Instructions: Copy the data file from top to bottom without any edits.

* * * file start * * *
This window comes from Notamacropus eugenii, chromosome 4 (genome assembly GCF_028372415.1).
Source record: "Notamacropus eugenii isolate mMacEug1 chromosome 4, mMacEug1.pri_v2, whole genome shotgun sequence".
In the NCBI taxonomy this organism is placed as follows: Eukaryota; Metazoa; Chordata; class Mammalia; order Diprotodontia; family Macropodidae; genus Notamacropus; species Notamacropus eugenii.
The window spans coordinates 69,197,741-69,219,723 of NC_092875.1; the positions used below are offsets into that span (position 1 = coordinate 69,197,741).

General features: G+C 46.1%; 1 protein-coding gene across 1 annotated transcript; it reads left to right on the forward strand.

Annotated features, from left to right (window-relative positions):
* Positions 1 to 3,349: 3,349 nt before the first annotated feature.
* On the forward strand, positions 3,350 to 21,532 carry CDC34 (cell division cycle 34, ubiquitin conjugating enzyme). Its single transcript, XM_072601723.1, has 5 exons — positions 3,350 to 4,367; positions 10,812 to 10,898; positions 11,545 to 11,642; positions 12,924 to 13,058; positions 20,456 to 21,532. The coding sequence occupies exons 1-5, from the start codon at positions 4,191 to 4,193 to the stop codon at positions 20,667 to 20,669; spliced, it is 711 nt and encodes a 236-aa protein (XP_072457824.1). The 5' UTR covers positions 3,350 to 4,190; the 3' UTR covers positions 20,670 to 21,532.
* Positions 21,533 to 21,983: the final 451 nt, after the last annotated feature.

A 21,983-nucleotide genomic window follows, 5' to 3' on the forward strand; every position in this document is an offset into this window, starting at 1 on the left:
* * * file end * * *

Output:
This window comes from Notamacropus eugenii, chromosome 4 (genome assembly GCF_028372415.1).
Source record: "Notamacropus eugenii isolate mMacEug1 chromosome 4, mMacEug1.pri_v2, whole genome shotgun sequence".
In the NCBI taxonomy this organism is placed as follows: Eukaryota; Metazoa; Chordata; class Mammalia; order Diprotodontia; family Macropodidae; genus Notamacropus; species Notamacropus eugenii.
The window spans coordinates 69,197,741-69,219,723 of NC_092875.1; the positions used below are offsets into that span (position 1 = coordinate 69,197,741).

General features: G+C 46.1%; 1 protein-coding gene across 1 annotated transcript; it reads left to right on the forward strand.

Annotated features, from left to right (window-relative positions):
* Positions 1 to 3,349: 3,349 nt before the first annotated feature.
* On the forward strand, positions 3,350 to 21,532 carry CDC34 (cell division cycle 34, ubiquitin conjugating enzyme). Its single transcript, XM_072601723.1, has 5 exons — positions 3,350 to 4,367; positions 10,812 to 10,898; positions 11,545 to 11,642; positions 12,924 to 13,058; positions 20,456 to 21,532. The coding sequence occupies exons 1-5, from the start codon at positions 4,191 to 4,193 to the stop codon at positions 20,667 to 20,669; spliced, it is 711 nt and encodes a 236-aa protein (XP_072457824.1). The 5' UTR covers positions 3,350 to 4,190; the 3' UTR covers positions 20,670 to 21,532.
* Positions 21,533 to 21,983: the final 451 nt, after the last annotated feature.

A 21,983-nucleotide genomic window follows, 5' to 3' on the forward strand; every position in this document is an offset into this window, starting at 1 on the left: